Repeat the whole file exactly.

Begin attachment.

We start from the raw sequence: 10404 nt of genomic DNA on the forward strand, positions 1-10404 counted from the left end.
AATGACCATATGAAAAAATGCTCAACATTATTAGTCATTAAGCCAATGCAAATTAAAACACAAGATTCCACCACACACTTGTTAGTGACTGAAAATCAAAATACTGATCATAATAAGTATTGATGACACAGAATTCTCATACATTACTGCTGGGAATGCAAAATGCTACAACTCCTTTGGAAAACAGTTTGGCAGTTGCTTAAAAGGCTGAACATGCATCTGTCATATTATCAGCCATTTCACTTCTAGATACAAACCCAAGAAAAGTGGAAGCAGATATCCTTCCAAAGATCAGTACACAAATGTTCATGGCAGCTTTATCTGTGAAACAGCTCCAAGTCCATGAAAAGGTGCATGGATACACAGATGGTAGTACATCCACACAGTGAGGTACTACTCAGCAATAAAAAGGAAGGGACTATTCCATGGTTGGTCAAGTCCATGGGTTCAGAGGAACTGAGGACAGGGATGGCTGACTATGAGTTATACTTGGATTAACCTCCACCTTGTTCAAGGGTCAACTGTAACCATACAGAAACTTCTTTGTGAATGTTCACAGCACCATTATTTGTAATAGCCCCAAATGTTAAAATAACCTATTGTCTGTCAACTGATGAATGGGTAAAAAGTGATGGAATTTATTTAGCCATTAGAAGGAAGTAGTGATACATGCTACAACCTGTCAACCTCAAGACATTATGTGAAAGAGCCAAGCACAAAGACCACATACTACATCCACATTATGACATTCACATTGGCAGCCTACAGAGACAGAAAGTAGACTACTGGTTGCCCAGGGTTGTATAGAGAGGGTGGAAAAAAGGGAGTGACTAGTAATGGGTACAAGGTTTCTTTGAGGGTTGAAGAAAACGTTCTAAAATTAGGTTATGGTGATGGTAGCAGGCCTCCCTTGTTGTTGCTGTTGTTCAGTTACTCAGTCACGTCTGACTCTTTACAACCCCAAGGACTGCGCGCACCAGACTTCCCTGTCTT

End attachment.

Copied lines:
We start from the raw sequence: 10404 nt of genomic DNA on the forward strand, positions 1-10404 counted from the left end.
AATGACCATATGAAAAAATGCTCAACATTATTAGTCATTAAGCCAATGCAAATTAAAACACAAGATTCCACCACACACTTGTTAGTGACTGAAAATCAAAATACTGATCATAATAAGTATTGATGACACAGAATTCTCATACATTACTGCTGGGAATGCAAAATGCTACAACTCCTTTGGAAAACAGTTTGGCAGTTGCTTAAAAGGCTGAACATGCATCTGTCATATTATCAGCCATTTCACTTCTAGATACAAACCCAAGAAAAGTGGAAGCAGATATCCTTCCAAAGATCAGTACACAAATGTTCATGGCAGCTTTATCTGTGAAACAGCTCCAAGTCCATGAAAAGGTGCATGGATACACAGATGGTAGTACATCCACACAGTGAGGTACTACTCAGCAATAAAAAGGAAGGGACTATTCCATGGTTGGTCAAGTCCATGGGTTCAGAGGAACTGAGGACAGGGATGGCTGACTATGAGTTATACTTGGATTAACCTCCACCTTGTTCAAGGGTCAACTGTAACCATACAGAAACTTCTTTGTGAATGTTCACAGCACCATTATTTGTAATAGCCCCAAATGTTAAAATAACCTATTGTCTGTCAACTGATGAATGGGTAAAAAGTGATGGAATTTATTTAGCCATTAGAAGGAAGTAGTGATACATGCTACAACCTGTCAACCTCAAGACATTATGTGAAAGAGCCAAGCACAAAGACCACATACTACATCCACATTATGACATTCACATTGGCAGCCTACAGAGACAGAAAGTAGACTACTGGTTGCCCAGGGTTGTATAGAGAGGGTGGAAAAAAGGGAGTGACTAGTAATGGGTACAAGGTTTCTTTGAGGGTTGAAGAAAACGTTCTAAAATTAGGTTATGGTGATGGTAGCAGGCCTCCCTTGTTGTTGCTGTTGTTCAGTTACTCAGTCACGTCTGACTCTTTACAACCCCAAGGACTGCGCGCACCAGACTTCCCTGTCTT